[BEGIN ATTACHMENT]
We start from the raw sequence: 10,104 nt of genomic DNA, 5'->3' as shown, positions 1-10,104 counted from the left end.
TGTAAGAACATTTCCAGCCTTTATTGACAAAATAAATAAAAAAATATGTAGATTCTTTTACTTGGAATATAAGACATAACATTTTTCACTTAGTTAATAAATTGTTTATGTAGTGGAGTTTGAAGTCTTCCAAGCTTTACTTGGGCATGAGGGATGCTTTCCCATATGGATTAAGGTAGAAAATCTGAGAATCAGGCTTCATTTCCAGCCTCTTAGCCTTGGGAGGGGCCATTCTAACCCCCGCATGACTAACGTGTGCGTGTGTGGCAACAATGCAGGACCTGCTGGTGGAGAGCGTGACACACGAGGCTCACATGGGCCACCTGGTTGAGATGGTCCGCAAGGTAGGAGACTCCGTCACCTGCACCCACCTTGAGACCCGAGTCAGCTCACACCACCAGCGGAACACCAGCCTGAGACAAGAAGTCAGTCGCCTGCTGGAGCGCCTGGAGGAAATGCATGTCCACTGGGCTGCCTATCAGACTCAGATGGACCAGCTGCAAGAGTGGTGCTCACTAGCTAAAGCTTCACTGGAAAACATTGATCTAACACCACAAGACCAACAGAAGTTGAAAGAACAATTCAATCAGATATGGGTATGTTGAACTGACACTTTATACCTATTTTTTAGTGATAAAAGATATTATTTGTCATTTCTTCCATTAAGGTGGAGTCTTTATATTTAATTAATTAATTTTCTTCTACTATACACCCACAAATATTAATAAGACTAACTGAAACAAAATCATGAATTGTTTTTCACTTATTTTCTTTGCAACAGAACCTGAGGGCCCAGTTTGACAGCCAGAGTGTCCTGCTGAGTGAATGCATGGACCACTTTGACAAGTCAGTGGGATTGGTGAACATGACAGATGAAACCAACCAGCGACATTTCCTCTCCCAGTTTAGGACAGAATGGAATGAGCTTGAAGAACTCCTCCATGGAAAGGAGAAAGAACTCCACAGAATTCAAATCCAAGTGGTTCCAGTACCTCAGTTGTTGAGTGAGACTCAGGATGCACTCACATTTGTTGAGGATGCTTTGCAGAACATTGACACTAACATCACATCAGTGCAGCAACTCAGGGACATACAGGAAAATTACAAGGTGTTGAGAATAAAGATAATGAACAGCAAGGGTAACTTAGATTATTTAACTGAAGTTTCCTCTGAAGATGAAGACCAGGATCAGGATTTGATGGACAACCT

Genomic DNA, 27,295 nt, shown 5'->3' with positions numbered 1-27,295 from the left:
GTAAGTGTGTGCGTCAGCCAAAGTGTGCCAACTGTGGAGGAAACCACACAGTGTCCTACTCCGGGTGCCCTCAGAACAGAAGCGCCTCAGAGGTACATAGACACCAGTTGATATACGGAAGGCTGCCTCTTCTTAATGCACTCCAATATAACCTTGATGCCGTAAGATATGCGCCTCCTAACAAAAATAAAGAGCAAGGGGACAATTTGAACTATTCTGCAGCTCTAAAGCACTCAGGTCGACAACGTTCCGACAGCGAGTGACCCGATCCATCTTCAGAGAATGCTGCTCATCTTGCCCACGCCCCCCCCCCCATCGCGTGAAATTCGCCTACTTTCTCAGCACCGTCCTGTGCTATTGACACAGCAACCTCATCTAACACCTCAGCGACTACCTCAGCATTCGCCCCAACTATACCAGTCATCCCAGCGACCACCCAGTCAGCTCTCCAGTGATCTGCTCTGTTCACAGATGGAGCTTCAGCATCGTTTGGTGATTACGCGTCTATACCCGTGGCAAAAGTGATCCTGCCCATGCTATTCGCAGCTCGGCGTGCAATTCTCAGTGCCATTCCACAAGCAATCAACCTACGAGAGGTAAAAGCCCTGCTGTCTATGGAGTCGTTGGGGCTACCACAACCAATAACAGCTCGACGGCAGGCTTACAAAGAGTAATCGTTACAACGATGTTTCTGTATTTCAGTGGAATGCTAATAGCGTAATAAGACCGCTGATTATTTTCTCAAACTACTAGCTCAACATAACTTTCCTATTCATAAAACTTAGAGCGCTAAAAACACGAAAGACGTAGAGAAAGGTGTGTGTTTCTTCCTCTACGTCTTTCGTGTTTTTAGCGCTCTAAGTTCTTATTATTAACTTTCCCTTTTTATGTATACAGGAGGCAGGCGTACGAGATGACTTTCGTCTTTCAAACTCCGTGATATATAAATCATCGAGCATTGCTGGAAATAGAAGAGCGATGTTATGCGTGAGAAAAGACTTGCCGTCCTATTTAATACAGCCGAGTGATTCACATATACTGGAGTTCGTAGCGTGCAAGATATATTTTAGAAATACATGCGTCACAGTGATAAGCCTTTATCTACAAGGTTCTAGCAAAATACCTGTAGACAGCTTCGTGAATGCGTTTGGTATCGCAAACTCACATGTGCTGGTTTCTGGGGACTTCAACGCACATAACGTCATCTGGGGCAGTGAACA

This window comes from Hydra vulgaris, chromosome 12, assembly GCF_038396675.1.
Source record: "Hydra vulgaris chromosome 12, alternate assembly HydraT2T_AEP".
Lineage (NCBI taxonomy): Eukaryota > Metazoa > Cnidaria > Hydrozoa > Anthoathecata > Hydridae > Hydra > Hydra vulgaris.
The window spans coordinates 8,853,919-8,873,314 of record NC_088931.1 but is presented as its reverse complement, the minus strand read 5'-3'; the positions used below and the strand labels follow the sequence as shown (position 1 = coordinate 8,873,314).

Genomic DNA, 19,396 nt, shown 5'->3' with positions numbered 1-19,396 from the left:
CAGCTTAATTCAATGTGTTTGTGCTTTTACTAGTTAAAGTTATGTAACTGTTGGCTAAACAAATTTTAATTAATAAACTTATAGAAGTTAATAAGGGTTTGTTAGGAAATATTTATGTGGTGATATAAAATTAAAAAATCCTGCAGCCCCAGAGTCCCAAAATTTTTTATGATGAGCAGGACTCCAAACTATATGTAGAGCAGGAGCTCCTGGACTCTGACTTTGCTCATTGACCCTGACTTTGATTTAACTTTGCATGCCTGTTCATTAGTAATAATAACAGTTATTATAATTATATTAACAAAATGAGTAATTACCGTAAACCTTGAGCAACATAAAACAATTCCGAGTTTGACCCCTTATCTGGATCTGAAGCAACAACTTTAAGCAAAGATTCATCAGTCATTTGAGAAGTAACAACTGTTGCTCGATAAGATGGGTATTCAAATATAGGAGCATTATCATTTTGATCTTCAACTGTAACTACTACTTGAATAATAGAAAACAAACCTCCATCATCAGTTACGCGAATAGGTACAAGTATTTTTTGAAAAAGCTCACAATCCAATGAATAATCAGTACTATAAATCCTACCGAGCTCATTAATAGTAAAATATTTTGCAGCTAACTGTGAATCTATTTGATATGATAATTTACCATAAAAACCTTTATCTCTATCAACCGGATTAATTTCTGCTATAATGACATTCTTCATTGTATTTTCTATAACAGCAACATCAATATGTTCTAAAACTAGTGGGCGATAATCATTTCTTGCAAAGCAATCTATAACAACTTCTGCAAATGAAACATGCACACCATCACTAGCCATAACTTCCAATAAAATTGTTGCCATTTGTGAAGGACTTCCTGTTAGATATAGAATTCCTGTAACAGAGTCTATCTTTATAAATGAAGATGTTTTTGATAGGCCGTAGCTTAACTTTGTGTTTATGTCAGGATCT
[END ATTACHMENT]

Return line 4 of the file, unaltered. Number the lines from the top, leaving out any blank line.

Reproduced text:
GTAAGTGTGTGCGTCAGCCAAAGTGTGCCAACTGTGGAGGAAACCACACAGTGTCCTACTCCGGGTGCCCTCAGAACAGAAGCGCCTCAGAGGTACATAGACACCAGTTGATATACGGAAGGCTGCCTCTTCTTAATGCACTCCAATATAACCTTGATGCCGTAAGATATGCGCCTCCTAACAAAAATAAAGAGCAAGGGGACAATTTGAACTATTCTGCAGCTCTAAAGCACTCAGGTCGACAACGTTCCGACAGCGAGTGACCCGATCCATCTTCAGAGAATGCTGCTCATCTTGCCCACGCCCCCCCCCCCATCGCGTGAAATTCGCCTACTTTCTCAGCACCGTCCTGTGCTATTGACACAGCAACCTCATCTAACACCTCAGCGACTACCTCAGCATTCGCCCCAACTATACCAGTCATCCCAGCGACCACCCAGTCAGCTCTCCAGTGATCTGCTCTGTTCACAGATGGAGCTTCAGCATCGTTTGGTGATTACGCGTCTATACCCGTGGCAAAAGTGATCCTGCCCATGCTATTCGCAGCTCGGCGTGCAATTCTCAGTGCCATTCCACAAGCAATCAACCTACGAGAGGTAAAAGCCCTGCTGTCTATGGAGTCGTTGGGGCTACCACAACCAATAACAGCTCGACGGCAGGCTTACAAAGAGTAATCGTTACAACGATGTTTCTGTATTTCAGTGGAATGCTAATAGCGTAATAAGACCGCTGATTATTTTCTCAAACTACTAGCTCAACATAACTTTCCTATTCATAAAACTTAGAGCGCTAAAAACACGAAAGACGTAGAGAAAGGTGTGTGTTTCTTCCTCTACGTCTTTCGTGTTTTTAGCGCTCTAAGTTCTTATTATTAACTTTCCCTTTTTATGTATACAGGAGGCAGGCGTACGAGATGACTTTCGTCTTTCAAACTCCGTGATATATAAATCATCGAGCATTGCTGGAAATAGAAGAGCGATGTTATGCGTGAGAAAAGACTTGCCGTCCTATTTAATACAGCCGAGTGATTCACATATACTGGAGTTCGTAGCGTGCAAGATATATTTTAGAAATACATGCGTCACAGTGATAAGCCTTTATCTACAAGGTTCTAGCAAAATACCTGTAGACAGCTTCGTGAATGCGTTTGGTATCGCAAACTCACATGTGCTGGTTTCTGGGGACTTCAACGCACATAACGTCATCTGGGGCAGTGAACA